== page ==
The Leica M Monochrom (Typ 246) is an unusual camera in a number of ways. Top of the list is that it can shoot only black-and-white photos. Next up, it costs £5,750. And finally it’s a rangefinder, which when used alongside the viewfinder, offers a unique way of focusing next to your average CSC or DSLR.
Not totally turned off yet? Good – because there's plenty of reason to hang around; the Leica M Monochrom (Typ 246) is an amazing camera that can produce photos most other cameras just can’t touch. Not only are Leica’s lenses among the best in the world, the black-and-white sensor creates photos of incredibly high dynamic range and low noise – unless you push the sensitivity too high.
The Leica M Monochrom (Typ 246) certainly isn’t for everyone, but it is quite brilliant.
One of the main benefits of rangefinder cameras such as the Leica M Monochrom (Typ 246) is that they're significantly smaller than DSLRs. Both the lenses and camera bodies are smaller, making them a more attractive proposition as a camera to take around with you all day.
Leica has also made the M Monochrom (Typ 246) deliberately low-key. The traditional Leica retro look – which has proved an inspiration to FujiFilm cameras of recent years – remains, but it's matte black all over and doesn’t even have the familiar eye-catching red Leica logo.
Relatively compact it may be, but the Leica M Monochrom (Typ 246) isn't light. With a body cast from magnesium alloy and heavy brass plates used for the top plate and bottom part of the camera, it’s no surprise the M Monochrom (Typ 246) weighs 680g without a lens. This isn't much lighter than a high-end DSLR such as the Nikon D750, which weighs 750g without the add-ons.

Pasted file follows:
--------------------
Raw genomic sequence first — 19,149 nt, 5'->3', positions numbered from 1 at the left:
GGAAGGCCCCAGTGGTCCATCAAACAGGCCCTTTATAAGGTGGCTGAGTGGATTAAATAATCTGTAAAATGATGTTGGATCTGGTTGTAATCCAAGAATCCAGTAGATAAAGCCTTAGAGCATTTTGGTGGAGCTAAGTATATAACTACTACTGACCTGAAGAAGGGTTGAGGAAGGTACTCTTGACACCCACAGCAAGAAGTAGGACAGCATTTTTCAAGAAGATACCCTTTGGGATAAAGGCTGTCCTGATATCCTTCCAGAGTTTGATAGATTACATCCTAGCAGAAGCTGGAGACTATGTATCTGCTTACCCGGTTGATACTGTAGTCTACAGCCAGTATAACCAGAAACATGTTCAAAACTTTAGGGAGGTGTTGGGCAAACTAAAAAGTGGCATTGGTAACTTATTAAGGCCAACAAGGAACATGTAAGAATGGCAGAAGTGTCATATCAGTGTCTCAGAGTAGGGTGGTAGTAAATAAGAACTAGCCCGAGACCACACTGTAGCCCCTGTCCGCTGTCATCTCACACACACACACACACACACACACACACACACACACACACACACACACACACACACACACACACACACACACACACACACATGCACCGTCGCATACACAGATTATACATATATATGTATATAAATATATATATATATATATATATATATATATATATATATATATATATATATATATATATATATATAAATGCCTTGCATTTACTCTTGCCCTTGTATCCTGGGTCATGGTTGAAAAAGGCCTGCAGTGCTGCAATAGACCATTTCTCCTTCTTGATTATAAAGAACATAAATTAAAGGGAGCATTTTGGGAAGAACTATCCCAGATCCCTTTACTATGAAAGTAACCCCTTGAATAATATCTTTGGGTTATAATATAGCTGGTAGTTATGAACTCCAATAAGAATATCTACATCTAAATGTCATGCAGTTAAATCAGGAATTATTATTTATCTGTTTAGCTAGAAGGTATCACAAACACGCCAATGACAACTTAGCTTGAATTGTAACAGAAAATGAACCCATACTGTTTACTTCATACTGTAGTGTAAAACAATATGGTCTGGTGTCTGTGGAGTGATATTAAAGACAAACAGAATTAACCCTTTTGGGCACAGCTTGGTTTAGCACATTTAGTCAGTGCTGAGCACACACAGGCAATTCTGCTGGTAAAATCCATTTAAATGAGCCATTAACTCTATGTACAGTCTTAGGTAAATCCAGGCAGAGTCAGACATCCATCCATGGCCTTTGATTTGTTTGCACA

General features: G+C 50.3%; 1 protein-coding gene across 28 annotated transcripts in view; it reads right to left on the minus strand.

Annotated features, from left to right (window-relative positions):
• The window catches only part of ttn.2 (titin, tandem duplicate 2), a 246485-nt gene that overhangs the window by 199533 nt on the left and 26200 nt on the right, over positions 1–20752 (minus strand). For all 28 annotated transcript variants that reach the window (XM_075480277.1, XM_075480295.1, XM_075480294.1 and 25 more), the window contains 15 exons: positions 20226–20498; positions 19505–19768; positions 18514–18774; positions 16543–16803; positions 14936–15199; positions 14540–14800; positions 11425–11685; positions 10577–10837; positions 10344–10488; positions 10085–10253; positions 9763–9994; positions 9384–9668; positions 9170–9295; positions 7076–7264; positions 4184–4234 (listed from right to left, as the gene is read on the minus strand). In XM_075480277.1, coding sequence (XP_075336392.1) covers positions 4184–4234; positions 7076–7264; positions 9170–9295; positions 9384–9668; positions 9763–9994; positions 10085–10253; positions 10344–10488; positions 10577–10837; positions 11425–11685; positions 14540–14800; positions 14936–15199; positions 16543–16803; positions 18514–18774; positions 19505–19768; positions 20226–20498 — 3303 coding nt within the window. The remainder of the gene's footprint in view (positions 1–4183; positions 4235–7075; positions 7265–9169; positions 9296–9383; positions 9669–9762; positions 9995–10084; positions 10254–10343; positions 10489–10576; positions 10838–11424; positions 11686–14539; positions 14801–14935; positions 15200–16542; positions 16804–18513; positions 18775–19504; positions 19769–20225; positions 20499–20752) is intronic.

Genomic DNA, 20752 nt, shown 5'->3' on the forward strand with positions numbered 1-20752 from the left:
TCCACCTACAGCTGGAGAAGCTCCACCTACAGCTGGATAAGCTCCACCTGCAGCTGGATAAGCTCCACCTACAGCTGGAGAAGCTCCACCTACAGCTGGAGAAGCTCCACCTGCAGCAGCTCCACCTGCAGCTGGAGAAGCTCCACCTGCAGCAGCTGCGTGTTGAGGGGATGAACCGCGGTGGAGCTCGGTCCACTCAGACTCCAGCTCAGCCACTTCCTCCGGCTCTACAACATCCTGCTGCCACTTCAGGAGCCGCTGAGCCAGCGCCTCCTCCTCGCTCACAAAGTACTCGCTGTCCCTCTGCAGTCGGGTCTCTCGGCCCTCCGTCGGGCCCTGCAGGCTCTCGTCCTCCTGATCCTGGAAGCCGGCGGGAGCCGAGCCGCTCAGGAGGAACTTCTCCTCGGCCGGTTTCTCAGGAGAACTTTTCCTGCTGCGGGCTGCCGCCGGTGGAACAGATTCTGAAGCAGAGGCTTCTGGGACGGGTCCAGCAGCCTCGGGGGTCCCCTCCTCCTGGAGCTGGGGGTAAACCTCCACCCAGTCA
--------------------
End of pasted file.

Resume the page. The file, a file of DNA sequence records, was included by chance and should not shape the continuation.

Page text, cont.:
For most, however, the lesser bulk will be of greater value, as will the incredibly good construction, which makes this feel like a camera that will easily outlast you. As you'd hope for at £5,750.
The Leica M Monochrom (Typ 246) has a very classic Leica feel in terms of handling and control. Its body is chunkier than compact cameras and most CSCs, providing plenty to hold onto without the need for an explicit grip. The part of the body your hands rest on has a high-friction leather-effect finish, so you never feel as though you’re going to drop the camera.
While clearly intended for serious photographers wanting to embrace manual control, the Leica M Monochrom (Typ 246)’s layout is fairly simple. Up on the top plate is a shutter speed dial, alongside a video-record button and the power/drive switch. All feel built to last.
On the rear of the camera you'll find an additional control dial, a D-pad and the six buttons that control the rest of the Leica M Monochrom (Typ 246)’s features. This control style is a big part of the camera’s appeal. It gives you a sense of having very direct, immediate control over what you’re shooting.
Aperture and focusing control are left to Leica’s lenses. Dials for both fit on all of Leica’s M-series lenses, which start at around £1,800 and rocket up to around £5,000. So you’re looking at a total cost of around £8,000 for the camera and one lens. It's serious stuff.